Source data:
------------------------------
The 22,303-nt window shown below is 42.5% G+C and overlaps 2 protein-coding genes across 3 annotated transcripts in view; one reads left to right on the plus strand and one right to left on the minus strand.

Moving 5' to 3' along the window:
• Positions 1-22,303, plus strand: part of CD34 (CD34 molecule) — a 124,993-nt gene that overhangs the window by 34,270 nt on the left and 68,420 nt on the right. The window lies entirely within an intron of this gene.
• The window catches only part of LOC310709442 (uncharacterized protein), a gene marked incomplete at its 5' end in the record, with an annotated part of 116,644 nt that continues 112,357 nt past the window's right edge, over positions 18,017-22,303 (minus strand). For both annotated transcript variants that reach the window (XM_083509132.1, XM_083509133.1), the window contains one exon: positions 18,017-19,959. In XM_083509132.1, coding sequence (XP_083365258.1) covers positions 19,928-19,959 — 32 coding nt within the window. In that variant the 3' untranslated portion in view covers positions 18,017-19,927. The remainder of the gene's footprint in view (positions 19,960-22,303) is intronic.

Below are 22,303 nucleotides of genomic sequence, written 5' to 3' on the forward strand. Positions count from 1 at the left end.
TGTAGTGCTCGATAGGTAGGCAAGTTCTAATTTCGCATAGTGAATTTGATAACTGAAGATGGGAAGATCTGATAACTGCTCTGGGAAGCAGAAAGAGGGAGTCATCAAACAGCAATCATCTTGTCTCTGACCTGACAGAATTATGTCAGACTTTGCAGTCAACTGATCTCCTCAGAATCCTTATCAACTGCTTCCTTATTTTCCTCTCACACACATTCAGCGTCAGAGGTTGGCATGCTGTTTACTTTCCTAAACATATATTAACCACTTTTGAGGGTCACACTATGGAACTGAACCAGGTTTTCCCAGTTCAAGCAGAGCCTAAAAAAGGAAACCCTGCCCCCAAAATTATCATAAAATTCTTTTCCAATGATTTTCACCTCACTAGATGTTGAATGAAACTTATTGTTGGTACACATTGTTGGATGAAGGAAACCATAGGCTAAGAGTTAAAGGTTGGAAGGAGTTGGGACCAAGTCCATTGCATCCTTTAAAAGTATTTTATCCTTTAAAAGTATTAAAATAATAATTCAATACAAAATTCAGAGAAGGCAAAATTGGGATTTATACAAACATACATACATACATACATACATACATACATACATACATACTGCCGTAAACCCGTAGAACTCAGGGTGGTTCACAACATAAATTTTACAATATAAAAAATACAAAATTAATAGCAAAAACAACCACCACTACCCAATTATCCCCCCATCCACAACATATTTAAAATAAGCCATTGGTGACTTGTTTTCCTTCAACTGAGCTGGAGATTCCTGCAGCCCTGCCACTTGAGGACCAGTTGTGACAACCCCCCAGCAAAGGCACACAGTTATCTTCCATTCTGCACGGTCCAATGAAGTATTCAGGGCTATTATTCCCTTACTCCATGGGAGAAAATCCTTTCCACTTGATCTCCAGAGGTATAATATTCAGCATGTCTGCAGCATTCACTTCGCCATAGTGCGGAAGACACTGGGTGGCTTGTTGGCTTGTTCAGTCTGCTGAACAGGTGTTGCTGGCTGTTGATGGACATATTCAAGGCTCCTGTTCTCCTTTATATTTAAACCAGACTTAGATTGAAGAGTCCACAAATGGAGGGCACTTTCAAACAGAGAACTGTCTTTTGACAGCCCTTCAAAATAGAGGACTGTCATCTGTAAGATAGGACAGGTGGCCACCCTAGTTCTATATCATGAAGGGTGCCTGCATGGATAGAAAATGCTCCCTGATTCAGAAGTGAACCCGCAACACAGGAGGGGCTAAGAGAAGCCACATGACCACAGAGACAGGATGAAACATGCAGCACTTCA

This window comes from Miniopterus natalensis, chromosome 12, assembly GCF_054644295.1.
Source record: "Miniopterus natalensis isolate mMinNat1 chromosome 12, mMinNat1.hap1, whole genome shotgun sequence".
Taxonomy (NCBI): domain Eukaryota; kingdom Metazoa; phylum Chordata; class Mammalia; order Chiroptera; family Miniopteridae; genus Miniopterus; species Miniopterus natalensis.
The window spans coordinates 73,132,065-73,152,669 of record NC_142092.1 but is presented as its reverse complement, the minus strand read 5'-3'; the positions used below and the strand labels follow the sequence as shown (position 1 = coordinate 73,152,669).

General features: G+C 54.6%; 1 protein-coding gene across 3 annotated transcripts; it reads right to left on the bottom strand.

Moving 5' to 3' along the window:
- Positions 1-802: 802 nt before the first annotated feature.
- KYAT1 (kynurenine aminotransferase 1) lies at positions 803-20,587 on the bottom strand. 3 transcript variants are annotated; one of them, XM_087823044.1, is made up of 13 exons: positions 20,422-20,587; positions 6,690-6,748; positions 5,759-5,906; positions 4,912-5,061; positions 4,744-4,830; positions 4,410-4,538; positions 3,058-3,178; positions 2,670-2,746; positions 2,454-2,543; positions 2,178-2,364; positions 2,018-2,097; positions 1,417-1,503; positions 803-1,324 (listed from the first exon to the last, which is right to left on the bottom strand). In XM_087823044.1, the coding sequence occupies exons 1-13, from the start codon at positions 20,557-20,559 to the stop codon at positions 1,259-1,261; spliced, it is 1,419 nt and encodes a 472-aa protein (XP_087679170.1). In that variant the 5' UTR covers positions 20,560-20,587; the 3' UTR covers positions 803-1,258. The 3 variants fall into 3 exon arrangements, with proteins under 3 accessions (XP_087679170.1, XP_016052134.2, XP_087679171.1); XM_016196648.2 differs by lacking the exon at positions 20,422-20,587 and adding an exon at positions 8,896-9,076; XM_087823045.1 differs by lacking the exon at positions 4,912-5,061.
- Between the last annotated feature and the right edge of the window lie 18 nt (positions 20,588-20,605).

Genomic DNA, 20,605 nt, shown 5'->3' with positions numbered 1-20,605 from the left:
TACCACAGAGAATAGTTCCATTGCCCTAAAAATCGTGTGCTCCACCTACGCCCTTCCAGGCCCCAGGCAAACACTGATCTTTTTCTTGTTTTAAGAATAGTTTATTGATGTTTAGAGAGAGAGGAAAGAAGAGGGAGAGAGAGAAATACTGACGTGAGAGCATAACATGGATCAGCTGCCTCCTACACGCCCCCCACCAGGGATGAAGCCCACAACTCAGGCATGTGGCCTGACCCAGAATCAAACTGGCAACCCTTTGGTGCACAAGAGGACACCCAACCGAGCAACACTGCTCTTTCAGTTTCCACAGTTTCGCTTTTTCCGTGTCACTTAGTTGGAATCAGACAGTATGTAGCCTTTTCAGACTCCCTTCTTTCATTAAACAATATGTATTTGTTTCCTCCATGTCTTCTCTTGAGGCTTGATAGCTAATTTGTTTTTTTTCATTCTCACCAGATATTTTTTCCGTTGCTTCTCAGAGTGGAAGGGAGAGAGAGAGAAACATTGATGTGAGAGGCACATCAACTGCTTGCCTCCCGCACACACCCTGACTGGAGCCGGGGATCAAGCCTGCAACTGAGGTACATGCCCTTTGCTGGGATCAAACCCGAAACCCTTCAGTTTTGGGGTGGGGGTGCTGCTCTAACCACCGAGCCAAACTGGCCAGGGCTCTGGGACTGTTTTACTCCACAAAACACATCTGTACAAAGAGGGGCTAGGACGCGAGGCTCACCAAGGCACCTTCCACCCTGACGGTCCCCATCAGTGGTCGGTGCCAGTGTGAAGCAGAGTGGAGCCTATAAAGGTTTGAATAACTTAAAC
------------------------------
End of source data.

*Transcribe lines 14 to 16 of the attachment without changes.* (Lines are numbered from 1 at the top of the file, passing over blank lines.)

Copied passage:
- KYAT1 (kynurenine aminotransferase 1) lies at positions 803-20,587 on the bottom strand. 3 transcript variants are annotated; one of them, XM_087823044.1, is made up of 13 exons: positions 20,422-20,587; positions 6,690-6,748; positions 5,759-5,906; positions 4,912-5,061; positions 4,744-4,830; positions 4,410-4,538; positions 3,058-3,178; positions 2,670-2,746; positions 2,454-2,543; positions 2,178-2,364; positions 2,018-2,097; positions 1,417-1,503; positions 803-1,324 (listed from the first exon to the last, which is right to left on the bottom strand). In XM_087823044.1, the coding sequence occupies exons 1-13, from the start codon at positions 20,557-20,559 to the stop codon at positions 1,259-1,261; spliced, it is 1,419 nt and encodes a 472-aa protein (XP_087679170.1). In that variant the 5' UTR covers positions 20,560-20,587; the 3' UTR covers positions 803-1,258. The 3 variants fall into 3 exon arrangements, with proteins under 3 accessions (XP_087679170.1, XP_016052134.2, XP_087679171.1); XM_016196648.2 differs by lacking the exon at positions 20,422-20,587 and adding an exon at positions 8,896-9,076; XM_087823045.1 differs by lacking the exon at positions 4,912-5,061.
- Between the last annotated feature and the right edge of the window lie 18 nt (positions 20,588-20,605).

Genomic DNA, 20,605 nt, shown 5'->3' with positions numbered 1-20,605 from the left: